Millions of Tunisians head to the polls on Sunday for their first free municipal elections, seen as another milestone on the road to democracy in the birthplace of the Arab Spring. Yet while the North African country has been lauded for its transition from decades of dictatorship, the post-revolution authorities have struggled to improve living standards and tackle corruption. Observers expect a high abstention rate in the polls, which come seven years after mass protests toppled the regime of Zine El Abidine Ben Ali.
Tunisians who had high hopes after the revolution have been left demoralized in the face of high inflation, stubborn unemployment and arrangements between political parties which have hindered democratic debate at the national level. The country was also hit by a wave of protest at the start of the year, over the government's new austerity budget.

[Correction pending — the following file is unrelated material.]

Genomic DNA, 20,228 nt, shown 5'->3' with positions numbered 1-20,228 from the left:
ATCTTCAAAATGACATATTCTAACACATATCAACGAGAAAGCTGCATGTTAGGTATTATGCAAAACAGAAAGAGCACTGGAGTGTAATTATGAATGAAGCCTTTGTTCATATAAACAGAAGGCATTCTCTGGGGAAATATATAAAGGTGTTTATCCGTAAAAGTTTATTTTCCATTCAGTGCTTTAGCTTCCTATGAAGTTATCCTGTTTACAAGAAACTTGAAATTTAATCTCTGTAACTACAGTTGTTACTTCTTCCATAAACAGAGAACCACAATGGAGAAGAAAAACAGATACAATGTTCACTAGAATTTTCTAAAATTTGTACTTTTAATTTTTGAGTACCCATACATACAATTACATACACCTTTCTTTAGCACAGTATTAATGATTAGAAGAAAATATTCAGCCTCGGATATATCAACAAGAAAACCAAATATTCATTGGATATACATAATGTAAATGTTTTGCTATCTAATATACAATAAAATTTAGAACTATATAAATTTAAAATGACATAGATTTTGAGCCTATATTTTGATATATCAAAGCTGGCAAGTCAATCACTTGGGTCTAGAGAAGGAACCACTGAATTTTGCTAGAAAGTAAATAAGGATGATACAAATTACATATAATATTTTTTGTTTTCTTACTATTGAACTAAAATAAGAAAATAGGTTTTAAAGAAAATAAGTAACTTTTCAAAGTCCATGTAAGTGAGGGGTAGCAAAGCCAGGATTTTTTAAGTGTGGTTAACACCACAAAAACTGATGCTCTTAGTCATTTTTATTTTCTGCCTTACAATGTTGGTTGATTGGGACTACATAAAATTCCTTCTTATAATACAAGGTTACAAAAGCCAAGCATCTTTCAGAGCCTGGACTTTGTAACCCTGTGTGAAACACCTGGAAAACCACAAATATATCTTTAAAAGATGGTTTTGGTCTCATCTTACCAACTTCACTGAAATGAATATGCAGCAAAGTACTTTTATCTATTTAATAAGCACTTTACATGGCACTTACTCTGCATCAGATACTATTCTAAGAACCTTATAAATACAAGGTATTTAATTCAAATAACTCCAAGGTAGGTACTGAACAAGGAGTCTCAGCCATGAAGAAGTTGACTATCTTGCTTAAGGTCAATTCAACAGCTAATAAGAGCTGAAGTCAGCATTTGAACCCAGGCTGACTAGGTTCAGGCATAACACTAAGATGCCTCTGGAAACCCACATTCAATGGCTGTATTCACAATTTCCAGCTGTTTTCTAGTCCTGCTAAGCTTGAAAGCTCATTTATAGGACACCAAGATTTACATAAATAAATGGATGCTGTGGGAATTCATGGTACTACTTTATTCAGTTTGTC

After being postponed four times, the one-round local elections will begin at 8 am (0700 GMT) on Sunday. Around 5 million voters are eligible to vote, with about 57,000 candidates standing across 350 municipalities.
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